Elementary and Secondary Education Workers: Pre-COVID to Reopening

by Brian Rooney

July 18, 2022

Public elementary and secondary education is a large employer in Oregon. In 2019, before the pandemic, annual average employment in Oregon was roughly 69,000 with a total payroll of $3.3 billion. It was one of the industries most affected by COVID-19 restrictions since people are in close quarters and protecting students and teachers from infection is a high priority.

Reopening Schools in a Tight Labor Market

In April 2020, Oregon schools were physically closed for the rest of the school year due to high levels of COVID-19 infection. The following fall, classes were almost entirely restricted to virtual learning. After being closed for roughly a year and a half, schools reopened for in-class learning under the Ready Schools, Safe Learners Resiliency Framework in the fall of 2021.

Because of the closures, employment at public elementary and secondary schools in Oregon dropped 10,700 jobs between the fall of 2019 and the fall of 2020. During this period, many non-salaried workers such as substitute teachers, cafeteria workers, and bus drivers lost jobs or had hours cut. In addition, retirements continued for both salaried and non-salaried workers. Despite reopening and the resumption of in-class learning in the fall of 2021, employment at public schools in Oregon did not return to pre-COVID levels. As of the fall of 2021, public schools had only regained 72% of the jobs lost in 2020.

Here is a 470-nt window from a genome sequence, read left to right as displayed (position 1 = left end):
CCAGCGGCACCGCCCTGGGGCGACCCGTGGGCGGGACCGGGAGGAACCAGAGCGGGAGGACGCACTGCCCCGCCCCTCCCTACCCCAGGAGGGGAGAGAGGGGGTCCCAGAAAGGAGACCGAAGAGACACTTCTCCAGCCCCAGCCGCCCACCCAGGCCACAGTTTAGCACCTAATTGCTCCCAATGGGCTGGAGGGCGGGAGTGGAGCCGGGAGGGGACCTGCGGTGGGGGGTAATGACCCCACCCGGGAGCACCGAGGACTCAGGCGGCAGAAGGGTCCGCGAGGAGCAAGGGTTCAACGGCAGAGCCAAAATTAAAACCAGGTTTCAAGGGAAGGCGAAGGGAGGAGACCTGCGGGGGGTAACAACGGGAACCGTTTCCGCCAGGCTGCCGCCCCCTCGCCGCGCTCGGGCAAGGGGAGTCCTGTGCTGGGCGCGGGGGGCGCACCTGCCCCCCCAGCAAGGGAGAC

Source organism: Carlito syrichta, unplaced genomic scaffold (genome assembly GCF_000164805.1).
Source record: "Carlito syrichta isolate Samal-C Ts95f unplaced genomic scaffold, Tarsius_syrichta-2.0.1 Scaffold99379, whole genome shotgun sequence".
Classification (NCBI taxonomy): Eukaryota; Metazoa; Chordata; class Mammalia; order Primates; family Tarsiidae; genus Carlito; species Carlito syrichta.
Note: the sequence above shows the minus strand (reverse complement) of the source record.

As schools were reopening and COVID restrictions were being lifted, employers across the state were having difficulty filling job vacancies as competition for available workers heated up. According to the Oregon Employment Department’s quarterly job vacancy survey, job vacancies for private employers were at a near record level of 102,900 in the fall of 2021 with 76% of those vacancies reported as difficult to fill. Competition for workers caused starting wages to rise. The average starting wage reported in the fall of 2021 was $21.22, a 14% inflation-adjusted increase from fall 2020. Employers in elementary and secondary education were not immune to the labor shortage. With plentiful job openings and higher starting wages workers were able choose and shift to new jobs.
Substitute Teacher and Bus Driver Employment Drops during the Pandemic